Emily Griffin, PhD candidate, UF College of Veterinary Medicine

Emily Griffin is a Ph.D. candidate in physiological sciences with a concentration in toxicology under the mentorship of Dr. John Bowden. She holds a Bachelor’s in Natural Resources Biology from Central Michigan University and Master’s in Marine Sciences from Savannah State University.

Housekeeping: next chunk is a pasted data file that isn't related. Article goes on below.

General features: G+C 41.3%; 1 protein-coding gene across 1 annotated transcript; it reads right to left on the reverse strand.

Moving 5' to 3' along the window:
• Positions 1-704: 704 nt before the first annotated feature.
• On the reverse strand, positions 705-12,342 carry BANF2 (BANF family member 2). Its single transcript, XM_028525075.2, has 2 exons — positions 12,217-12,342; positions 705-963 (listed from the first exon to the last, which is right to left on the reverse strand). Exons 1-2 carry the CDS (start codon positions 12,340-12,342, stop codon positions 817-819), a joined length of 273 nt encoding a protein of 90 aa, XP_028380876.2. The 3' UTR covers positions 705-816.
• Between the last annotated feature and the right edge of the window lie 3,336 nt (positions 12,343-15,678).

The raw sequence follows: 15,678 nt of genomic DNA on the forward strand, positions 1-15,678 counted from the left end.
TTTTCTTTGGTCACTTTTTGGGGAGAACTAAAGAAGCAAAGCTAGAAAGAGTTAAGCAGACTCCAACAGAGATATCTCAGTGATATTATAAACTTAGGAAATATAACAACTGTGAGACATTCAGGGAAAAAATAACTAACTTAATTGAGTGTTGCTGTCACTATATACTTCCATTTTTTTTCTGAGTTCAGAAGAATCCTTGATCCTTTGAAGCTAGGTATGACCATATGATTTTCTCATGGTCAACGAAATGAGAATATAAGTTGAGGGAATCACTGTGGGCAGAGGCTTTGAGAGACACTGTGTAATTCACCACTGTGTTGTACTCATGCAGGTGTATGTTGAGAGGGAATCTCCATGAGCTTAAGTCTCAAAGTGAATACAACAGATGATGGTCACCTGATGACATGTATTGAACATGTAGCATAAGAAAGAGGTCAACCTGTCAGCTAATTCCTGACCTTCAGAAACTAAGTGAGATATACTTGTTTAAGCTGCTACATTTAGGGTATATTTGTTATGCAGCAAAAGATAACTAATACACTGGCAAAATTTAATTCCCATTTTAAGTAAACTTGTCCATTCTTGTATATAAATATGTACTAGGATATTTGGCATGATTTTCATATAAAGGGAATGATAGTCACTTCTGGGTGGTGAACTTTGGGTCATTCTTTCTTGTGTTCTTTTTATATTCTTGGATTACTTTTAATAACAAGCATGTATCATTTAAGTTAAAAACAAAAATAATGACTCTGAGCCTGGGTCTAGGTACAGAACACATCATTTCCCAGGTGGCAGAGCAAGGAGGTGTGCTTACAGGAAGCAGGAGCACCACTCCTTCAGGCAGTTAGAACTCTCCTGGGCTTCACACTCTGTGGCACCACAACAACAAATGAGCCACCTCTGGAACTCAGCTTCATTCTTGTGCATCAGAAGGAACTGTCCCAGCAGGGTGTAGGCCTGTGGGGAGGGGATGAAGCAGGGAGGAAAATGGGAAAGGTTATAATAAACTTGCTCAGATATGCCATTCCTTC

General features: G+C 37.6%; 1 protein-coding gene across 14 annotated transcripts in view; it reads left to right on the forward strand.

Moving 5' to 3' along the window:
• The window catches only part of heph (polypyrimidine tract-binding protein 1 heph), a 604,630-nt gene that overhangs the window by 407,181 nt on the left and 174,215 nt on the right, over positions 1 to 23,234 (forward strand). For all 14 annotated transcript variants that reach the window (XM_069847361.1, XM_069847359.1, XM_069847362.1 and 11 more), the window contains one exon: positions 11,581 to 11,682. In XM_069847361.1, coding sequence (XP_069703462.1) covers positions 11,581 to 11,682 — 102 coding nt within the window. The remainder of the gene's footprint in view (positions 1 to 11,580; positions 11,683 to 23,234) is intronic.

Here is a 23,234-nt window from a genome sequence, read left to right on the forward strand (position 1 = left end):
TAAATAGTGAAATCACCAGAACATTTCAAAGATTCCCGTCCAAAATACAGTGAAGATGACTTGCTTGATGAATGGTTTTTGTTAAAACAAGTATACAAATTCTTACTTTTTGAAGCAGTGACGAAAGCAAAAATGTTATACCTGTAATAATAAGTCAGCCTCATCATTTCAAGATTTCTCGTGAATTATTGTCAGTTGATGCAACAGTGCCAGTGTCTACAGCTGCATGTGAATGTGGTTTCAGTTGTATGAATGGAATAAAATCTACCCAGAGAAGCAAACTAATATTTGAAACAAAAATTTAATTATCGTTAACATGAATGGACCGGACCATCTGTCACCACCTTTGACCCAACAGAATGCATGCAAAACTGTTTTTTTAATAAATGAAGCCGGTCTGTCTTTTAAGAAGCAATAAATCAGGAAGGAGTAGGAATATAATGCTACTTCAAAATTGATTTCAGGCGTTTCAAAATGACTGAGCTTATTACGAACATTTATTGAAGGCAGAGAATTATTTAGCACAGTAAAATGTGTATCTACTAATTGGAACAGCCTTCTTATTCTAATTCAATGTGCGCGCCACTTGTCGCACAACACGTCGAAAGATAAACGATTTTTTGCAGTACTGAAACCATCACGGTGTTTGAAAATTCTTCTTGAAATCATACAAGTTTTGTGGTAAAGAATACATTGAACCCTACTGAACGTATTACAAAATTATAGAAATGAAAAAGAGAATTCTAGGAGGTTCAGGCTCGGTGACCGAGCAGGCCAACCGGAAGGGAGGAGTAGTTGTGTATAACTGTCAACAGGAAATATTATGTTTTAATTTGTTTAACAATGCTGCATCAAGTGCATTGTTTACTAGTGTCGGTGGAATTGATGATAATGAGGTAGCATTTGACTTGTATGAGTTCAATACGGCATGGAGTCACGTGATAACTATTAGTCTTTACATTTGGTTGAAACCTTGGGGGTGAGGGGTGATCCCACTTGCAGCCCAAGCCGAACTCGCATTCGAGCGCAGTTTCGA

Emily’s research at UF utilizes high-resolution mass spectrometry to investigate per- and polyfluoralkyl substances (PFAS) and other contaminants in the aquatic environment. At UF, Emily developed a methodology for PFAS extraction from Florida manatee blood using dried blood spot cards, offering a minimally invasive procedure for whole blood collection and analysis. Elevated PFAS concentrations were identified in manatee blood, prompting her current research exploring potential routes of exposure. Emily has collected water, sediment, and aquatic vegetation throughout coastal Florida to determine the presence and distribution of PFAS within different matrices of the manatee’s habitat to determine how, and to what extent, this herbivorous species is exposed and what the related adverse health effects may be. In addition to her research, Emily mentors undergraduate students through the University Research Scholars Program (URSP), where she guides students through project development and aides in the instruction of lipidomic analysis, PFAS extraction, and data processing.